Recent faculty, staff, and alumni obituaries.
Faculty and staff
Samuel Sandler, professor emeritus in the Department of Slavic Languages and Literatures and the College, died August 2 in Potomac, MD. He was 94. Born in Łódź, Poland, Sandler survived the Holocaust in the Łódź ghetto. After earning his PhD in Polish philology from the University of Wrocław in 1951, he held academic positions at the Polish Academy of Sciences’ Institute of Literary Research in Warsaw and the University of Łódź. In 1969 Sandler left Poland with his wife and daughter following the Communist government’s anti-Semitic purges and in 1972 joined the UChicago faculty, where he anchored the program in Polish literature. The coeditor of 300 volumes of foreign and Polish literature and literary criticism in the Polish Biblioteka Narodowa (National Library) book series, he also published numerous books and articles on Polish writers of the Romantic to the contemporary periods. Retiring in 1995, Sandler later donated his 6,000-volume Polish book collection, among the largest such private collections in the United States, to the Regenstein Library.
Wesley A. Wildman, AB’51, JD’54, AM’55, a labor attorney and longtime instructor at Chicago Booth, died August 6 in Deerfield, IL. He was 89. During a legal career that included work at the Chicago-area law firms now known as Franczek and Vedder Price, Wildman represented management clients in collective bargaining negotiations and labor arbitration. From 1963 to 2001, he taught industrial relations at Chicago Booth. After retiring from legal practice, he continued at the school as an adjunct professor of public policy until 2014. Serving in several government posts, Wildman was one of the three original appointees to the Illinois Educational Labor Relations Board in 1984. He is survived by his wife, Andrea Ruth Waintroob, JD’78, CER’85; four daughters, including Kathleen M. Wildman, AB’77, and Anne C. Wildman, LAB’07; three sons; and two grandchildren.
Marvin Zonis, professor emeritus of business administration at Chicago Booth, died November 15 in Chicago. He was 84. Trained in political science and psychoanalysis as well as in business administration, Zonis began his career as a scholar of Iranian politics. During his five decades at UChicago, he taught in the Department of Political Science, the Center for Middle Eastern Studies, and what is now the Department of Comparative Human Development. Joining Chicago Booth in 1987, he developed courses on such subjects as international political economy and the effects of digital technologies on global business. He also helped develop the College Core’s Mind course. A regular media commentator on international affairs, Zonis wrote Majestic Failure: The Fall of the Shah (1991). His honors include the Quantrell Award for Excellence in Undergraduate Teaching. He is survived by his wife, Lucy L. Salenger; two daughters, including Nadia Zonis, LAB’83, and Leah Harp, LAB’87, AB’92; a stepdaughter, Brix Smith Start (née Laura Salenger), LAB’81; and two grandchildren.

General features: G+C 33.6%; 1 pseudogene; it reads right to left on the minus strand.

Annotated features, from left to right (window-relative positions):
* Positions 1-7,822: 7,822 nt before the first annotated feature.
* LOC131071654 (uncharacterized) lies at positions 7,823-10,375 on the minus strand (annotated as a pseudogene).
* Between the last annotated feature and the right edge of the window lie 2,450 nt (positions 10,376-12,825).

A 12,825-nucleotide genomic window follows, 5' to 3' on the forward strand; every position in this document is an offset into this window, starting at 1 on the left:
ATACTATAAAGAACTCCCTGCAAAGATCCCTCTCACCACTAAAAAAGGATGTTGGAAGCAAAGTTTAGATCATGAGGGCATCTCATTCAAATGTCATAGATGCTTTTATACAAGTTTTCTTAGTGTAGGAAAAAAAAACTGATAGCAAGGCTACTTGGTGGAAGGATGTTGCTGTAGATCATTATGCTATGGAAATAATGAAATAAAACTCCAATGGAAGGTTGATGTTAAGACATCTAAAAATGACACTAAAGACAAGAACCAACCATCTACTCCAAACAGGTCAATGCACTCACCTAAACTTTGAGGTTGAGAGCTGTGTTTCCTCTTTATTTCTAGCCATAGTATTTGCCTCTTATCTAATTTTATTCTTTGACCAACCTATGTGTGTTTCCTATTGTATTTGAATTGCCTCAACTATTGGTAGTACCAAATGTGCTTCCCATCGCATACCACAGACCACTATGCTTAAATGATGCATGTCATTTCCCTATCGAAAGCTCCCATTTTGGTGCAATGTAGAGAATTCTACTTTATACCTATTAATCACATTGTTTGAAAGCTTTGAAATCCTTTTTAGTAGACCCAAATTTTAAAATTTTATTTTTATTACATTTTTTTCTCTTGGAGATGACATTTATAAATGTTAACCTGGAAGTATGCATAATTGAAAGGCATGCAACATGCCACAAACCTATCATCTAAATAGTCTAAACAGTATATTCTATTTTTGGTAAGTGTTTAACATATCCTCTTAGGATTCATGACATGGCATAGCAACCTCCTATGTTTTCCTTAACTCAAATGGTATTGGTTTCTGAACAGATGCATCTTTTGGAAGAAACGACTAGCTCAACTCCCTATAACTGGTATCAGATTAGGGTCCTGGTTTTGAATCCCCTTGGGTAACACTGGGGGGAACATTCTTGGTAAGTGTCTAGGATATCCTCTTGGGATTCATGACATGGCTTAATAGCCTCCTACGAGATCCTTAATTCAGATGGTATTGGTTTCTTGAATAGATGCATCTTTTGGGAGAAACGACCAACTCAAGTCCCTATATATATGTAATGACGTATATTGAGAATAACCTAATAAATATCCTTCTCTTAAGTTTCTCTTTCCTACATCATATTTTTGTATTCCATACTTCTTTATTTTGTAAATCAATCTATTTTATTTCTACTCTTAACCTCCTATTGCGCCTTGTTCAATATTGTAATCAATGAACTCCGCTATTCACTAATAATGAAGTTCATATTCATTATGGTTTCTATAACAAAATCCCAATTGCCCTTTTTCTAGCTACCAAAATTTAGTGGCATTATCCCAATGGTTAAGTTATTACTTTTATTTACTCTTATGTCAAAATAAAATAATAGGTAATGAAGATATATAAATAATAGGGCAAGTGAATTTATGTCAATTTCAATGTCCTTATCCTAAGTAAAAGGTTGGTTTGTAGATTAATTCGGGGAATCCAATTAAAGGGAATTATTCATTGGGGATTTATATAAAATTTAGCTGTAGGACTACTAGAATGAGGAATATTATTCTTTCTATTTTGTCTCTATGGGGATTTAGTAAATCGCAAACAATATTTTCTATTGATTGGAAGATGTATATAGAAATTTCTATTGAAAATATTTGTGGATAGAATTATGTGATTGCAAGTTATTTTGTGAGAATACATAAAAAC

Charles S. Winans, professor emeritus of medicine, died June 7 in Chicago. He was 84. A gastroenterologist who focused on the upper GI tract, Winans was a lieutenant commander in the US Navy and served as chief of gastroenterology at what is now Naval Medical Center Portsmouth before joining UChicago in 1968. Starting as an instructor in medicine, he went on to codirect the gastroenterology section and hold the Sara and Harold Lincoln Thompson Professorship at UChicago Medicine, retiring in 2008. He was an expert on the muscular action of the esophagus and conducted research on esophageal speech among laryngeal cancer patients. Among many other honors, Winans received the American Gastroenterological Association’s Distinguished Clinician Award. Survivors include his wife, Malinda; a daughter, Lisa Winans Pandelidis, LAB’79; and a son, Charles G. Winans, LAB’84.
David J. Smigelskis, AB’64, associate professor emeritus in the College and the Humanities, of Chicago, died June 22. He was 78. With a PhD in philosophy from Yale, for which he wrote a dissertation on Aristotle’s Metaphysics, Smigelskis joined the UChicago faculty in 1969, teaching in the New Collegiate Division. He chaired the College’s ideas and methods program and later the Humanities Division’s Committee on Ideas and Methods. An advocate for curricular innovation, he helped develop the politics, economics, rhetoric, and law major in the College, which gave rise to the law, letters, and society program, and emphasized philosophical thought and rhetorical analysis in the classroom. Smigelskis retired in 2009. He is survived by his wife, Marianne.
Harold K. Ticho, SB’42, SM’44, PhD’49, died November 3 in La Jolla, CA. He was 98. Ticho fled his native Czechoslovakia for a Swiss boarding school soon after the anschluss and became a US citizen while at UChicago. An experimental physicist who conducted research with Enrico Fermi, he joined the University of California, Los Angeles, and played an important role in the Nobel Prize–winning work of Luis Alvarez on elementary particle physics. His later research included work at CERN and Fermilab, where he led the users’ group. After chairing UCLA’s physics department, he moved to the University of California, San Diego, and became vice chancellor, propelling the expansion of scientific research there. He is survived by a stepson, a brother, and two step-grandchildren.